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Boy, did you start something--I woke up in the wee hours realizing that
there was one more thing I should have said about drama in the art room.
The teacher is always an actor. Not in the sense of wearing a false face or
presenting yourself as something you are not, but as a communicator. Now
that is much more than just presenting facts--it's sharing those facts along
with all the warmth, understanding, enthusiasm, excitement and awe you
personally have to share.
The teacher is always--always--a story teller. Think about teachers you
have known--some told the story well and made things come alive for you;
others were as dusty as the facts they presented. Everything and everyone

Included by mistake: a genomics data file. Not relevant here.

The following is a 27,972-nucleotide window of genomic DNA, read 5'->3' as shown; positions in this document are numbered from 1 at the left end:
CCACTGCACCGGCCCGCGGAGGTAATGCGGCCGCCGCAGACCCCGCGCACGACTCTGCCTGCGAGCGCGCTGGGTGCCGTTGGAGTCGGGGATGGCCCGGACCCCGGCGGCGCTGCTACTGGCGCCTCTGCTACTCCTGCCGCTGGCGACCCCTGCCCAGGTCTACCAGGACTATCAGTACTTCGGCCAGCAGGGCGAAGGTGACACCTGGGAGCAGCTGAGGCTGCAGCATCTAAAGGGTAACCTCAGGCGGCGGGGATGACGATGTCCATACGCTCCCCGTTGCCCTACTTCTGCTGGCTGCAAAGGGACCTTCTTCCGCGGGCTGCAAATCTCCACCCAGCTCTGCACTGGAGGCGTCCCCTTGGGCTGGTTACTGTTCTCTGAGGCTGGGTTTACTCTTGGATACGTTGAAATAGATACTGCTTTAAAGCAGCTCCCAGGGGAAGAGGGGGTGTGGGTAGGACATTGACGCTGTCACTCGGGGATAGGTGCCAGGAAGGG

has a story--and that story is more than just what happened or is happening
("the facts, ma'am; just the facts") --it's color and sound, texture and
weather, action and reaction, emotion and the unknown, question and opinion,
the real, the sensed and the imagined.
Your students are story tellers, too--their work tells their story. In the
words of a wonderful Christmas story I'm preparing to tell next month about
a little boy who couldn't talk--
"Jamie could say things on paper!" (A Certain Small Shepherd, Rebecca
But back to teaching as being on stage. My husband is a pastor and over the
years we have had many teams of college students who have come to share a
message with our congregations. These presentations were sincere and often
heart warming--if sometimes awkward and inexperienced.
One group stands out in my memory. Their presentation was
choreographed--every move, every word was planned to make a polished,
seamless, "carry you along with us" presentation--no distracting awkwardness
there. And the audience responded to this.
Now I know only too well that teachers don't have time to prepare with that
kind of thoroughness--but it is something to be aware of. Being "on-stage"